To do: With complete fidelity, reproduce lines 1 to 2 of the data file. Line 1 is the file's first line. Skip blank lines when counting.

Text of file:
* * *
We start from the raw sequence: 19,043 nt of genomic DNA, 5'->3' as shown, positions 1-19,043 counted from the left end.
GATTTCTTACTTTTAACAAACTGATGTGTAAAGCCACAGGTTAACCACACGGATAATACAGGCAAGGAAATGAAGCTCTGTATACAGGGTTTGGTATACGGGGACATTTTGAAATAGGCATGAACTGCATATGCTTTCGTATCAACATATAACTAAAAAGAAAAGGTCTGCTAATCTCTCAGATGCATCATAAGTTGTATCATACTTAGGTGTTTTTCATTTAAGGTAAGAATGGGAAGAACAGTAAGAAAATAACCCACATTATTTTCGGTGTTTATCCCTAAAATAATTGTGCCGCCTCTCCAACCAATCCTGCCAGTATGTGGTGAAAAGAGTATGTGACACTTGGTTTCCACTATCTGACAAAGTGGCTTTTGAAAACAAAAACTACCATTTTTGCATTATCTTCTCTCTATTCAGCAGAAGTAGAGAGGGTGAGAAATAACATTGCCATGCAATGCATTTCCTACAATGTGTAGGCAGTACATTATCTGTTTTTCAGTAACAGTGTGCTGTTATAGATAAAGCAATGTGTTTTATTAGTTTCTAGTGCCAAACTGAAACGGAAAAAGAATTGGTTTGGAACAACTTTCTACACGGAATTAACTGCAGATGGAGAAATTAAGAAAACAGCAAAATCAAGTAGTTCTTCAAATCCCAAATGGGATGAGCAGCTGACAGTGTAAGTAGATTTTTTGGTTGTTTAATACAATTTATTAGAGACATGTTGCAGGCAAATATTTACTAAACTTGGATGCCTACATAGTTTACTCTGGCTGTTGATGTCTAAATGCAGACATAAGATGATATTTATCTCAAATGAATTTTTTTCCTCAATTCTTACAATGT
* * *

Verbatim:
We start from the raw sequence: 19,043 nt of genomic DNA, 5'->3' as shown, positions 1-19,043 counted from the left end.
GATTTCTTACTTTTAACAAACTGATGTGTAAAGCCACAGGTTAACCACACGGATAATACAGGCAAGGAAATGAAGCTCTGTATACAGGGTTTGGTATACGGGGACATTTTGAAATAGGCATGAACTGCATATGCTTTCGTATCAACATATAACTAAAAAGAAAAGGTCTGCTAATCTCTCAGATGCATCATAAGTTGTATCATACTTAGGTGTTTTTCATTTAAGGTAAGAATGGGAAGAACAGTAAGAAAATAACCCACATTATTTTCGGTGTTTATCCCTAAAATAATTGTGCCGCCTCTCCAACCAATCCTGCCAGTATGTGGTGAAAAGAGTATGTGACACTTGGTTTCCACTATCTGACAAAGTGGCTTTTGAAAACAAAAACTACCATTTTTGCATTATCTTCTCTCTATTCAGCAGAAGTAGAGAGGGTGAGAAATAACATTGCCATGCAATGCATTTCCTACAATGTGTAGGCAGTACATTATCTGTTTTTCAGTAACAGTGTGCTGTTATAGATAAAGCAATGTGTTTTATTAGTTTCTAGTGCCAAACTGAAACGGAAAAAGAATTGGTTTGGAACAACTTTCTACACGGAATTAACTGCAGATGGAGAAATTAAGAAAACAGCAAAATCAAGTAGTTCTTCAAATCCCAAATGGGATGAGCAGCTGACAGTGTAAGTAGATTTTTTGGTTGTTTAATACAATTTATTAGAGACATGTTGCAGGCAAATATTTACTAAACTTGGATGCCTACATAGTTTACTCTGGCTGTTGATGTCTAAATGCAGACATAAGATGATATTTATCTCAAATGAATTTTTTTCCTCAATTCTTACAATGT